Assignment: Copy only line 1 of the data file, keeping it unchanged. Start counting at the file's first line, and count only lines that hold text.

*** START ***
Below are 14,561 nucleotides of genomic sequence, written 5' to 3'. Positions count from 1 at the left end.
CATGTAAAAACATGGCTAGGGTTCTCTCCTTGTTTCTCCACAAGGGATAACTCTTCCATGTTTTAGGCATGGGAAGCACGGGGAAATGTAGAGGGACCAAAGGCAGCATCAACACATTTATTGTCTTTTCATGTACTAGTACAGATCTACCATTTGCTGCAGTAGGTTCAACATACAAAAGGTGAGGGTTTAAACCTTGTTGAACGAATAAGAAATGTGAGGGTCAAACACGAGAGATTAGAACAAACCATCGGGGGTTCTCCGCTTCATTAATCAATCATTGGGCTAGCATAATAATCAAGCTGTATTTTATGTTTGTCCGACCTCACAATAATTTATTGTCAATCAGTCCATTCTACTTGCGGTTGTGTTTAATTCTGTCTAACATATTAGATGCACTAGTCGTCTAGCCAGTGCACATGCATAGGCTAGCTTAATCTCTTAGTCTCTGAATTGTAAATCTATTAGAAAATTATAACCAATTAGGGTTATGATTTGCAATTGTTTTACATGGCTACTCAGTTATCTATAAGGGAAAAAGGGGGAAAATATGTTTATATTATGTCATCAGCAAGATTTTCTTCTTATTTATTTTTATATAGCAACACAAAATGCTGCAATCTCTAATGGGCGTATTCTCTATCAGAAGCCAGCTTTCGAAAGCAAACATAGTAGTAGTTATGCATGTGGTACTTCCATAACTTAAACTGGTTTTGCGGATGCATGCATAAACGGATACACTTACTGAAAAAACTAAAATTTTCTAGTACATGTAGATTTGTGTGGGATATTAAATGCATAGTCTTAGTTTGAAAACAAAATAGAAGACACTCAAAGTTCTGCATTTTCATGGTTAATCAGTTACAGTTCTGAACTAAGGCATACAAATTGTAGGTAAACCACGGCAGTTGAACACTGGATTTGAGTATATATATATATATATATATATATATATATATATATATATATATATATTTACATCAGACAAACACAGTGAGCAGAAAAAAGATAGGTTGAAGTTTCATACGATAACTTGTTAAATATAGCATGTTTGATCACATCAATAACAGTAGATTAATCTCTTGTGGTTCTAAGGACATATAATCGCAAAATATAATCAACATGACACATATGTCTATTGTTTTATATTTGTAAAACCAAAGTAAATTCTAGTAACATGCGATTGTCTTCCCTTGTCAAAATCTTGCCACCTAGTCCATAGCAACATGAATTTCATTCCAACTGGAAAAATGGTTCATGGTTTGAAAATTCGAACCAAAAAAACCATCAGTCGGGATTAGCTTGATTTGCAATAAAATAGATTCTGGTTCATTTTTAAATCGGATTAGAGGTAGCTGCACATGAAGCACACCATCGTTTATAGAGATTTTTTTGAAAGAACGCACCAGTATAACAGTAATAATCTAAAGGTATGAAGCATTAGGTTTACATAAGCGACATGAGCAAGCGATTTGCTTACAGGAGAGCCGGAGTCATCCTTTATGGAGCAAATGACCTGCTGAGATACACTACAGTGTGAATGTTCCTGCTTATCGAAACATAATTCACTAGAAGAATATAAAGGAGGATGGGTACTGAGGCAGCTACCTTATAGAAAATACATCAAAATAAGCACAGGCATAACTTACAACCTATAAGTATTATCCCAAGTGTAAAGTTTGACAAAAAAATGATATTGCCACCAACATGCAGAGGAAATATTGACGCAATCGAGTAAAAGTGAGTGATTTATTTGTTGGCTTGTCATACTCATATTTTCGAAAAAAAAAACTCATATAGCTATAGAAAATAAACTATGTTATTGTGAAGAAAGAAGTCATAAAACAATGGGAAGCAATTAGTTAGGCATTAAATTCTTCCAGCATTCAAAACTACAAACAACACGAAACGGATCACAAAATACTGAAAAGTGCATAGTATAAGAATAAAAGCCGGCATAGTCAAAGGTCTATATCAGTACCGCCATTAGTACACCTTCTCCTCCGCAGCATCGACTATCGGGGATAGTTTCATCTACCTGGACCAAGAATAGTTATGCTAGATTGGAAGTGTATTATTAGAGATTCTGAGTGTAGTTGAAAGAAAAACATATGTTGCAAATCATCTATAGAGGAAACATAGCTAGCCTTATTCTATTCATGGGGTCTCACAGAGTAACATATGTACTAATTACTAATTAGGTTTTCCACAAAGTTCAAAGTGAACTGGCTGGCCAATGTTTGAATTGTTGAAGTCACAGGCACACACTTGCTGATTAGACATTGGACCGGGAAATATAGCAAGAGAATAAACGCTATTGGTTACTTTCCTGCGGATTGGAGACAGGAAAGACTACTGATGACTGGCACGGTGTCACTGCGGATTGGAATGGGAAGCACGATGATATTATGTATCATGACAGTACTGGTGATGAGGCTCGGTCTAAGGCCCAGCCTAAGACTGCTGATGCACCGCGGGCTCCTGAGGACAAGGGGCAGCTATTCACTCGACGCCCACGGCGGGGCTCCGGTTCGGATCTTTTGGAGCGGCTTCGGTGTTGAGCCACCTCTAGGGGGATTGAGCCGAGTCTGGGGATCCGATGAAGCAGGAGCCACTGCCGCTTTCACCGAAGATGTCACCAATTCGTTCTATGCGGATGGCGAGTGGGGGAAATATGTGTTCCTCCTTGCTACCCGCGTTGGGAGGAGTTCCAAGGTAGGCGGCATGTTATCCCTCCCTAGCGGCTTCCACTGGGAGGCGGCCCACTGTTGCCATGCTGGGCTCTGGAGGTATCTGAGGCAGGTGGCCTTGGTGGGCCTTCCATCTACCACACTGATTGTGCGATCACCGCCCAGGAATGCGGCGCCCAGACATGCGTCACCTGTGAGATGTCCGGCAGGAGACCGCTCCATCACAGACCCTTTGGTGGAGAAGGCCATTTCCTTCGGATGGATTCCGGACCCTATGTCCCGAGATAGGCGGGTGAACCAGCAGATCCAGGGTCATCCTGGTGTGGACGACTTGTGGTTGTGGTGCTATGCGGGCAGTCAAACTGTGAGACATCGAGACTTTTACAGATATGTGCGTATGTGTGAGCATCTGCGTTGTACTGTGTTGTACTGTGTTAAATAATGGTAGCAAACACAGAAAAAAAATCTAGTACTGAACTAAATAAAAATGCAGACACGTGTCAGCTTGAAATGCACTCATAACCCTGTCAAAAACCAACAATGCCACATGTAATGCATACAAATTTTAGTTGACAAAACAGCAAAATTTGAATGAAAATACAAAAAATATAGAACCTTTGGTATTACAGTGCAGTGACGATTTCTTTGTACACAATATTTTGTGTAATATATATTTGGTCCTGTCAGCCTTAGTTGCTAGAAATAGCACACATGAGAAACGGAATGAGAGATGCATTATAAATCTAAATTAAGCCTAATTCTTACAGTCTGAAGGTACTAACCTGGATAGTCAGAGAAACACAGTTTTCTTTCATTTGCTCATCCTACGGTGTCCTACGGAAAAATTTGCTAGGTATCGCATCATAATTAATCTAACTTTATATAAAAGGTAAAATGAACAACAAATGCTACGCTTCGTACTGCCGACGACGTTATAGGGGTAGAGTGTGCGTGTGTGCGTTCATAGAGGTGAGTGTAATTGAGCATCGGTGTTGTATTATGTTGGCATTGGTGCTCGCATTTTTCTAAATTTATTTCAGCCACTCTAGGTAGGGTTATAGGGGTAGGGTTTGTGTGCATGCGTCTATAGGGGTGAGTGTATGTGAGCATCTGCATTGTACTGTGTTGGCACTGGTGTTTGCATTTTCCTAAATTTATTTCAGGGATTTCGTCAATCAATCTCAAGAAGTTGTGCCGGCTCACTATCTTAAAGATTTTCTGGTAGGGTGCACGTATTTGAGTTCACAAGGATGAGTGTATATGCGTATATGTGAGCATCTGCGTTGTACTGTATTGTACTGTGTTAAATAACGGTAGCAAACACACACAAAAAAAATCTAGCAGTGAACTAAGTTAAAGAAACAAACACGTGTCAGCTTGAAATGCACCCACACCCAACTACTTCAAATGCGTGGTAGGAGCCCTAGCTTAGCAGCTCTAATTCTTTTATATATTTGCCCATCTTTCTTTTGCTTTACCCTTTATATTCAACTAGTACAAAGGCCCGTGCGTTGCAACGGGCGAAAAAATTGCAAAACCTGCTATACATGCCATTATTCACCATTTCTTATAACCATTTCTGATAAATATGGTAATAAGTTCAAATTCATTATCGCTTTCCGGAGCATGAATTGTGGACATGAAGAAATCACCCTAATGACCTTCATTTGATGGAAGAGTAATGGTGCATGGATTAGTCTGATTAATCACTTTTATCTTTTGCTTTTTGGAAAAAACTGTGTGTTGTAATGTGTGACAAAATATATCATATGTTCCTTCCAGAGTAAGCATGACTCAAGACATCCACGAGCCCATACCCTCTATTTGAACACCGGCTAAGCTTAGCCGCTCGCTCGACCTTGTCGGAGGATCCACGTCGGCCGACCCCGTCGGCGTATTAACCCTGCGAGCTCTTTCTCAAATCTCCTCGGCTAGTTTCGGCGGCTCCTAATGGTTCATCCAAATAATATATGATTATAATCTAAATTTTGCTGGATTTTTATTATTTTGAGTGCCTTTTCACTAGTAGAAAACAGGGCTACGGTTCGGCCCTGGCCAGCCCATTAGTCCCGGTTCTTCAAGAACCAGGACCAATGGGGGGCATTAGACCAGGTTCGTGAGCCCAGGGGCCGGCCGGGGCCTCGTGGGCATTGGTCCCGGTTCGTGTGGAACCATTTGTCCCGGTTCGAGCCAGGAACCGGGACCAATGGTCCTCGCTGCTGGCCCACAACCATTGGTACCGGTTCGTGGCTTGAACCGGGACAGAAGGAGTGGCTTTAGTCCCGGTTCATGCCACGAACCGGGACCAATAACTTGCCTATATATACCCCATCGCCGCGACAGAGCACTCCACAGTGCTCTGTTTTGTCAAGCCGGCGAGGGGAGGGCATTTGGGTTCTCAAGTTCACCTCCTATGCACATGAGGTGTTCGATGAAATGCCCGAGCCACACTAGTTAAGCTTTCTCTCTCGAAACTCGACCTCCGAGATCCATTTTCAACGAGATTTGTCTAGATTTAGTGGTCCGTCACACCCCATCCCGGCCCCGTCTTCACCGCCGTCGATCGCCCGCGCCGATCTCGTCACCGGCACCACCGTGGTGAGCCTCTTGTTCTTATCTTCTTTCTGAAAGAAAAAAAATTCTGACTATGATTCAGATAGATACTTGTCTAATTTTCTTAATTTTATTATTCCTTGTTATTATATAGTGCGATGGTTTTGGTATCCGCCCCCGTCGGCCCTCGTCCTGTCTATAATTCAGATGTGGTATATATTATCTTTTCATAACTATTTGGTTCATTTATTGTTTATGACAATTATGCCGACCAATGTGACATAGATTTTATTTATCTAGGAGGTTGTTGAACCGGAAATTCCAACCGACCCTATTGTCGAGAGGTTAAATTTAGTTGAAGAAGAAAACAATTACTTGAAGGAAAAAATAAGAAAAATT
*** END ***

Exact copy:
Below are 14,561 nucleotides of genomic sequence, written 5' to 3'. Positions count from 1 at the left end.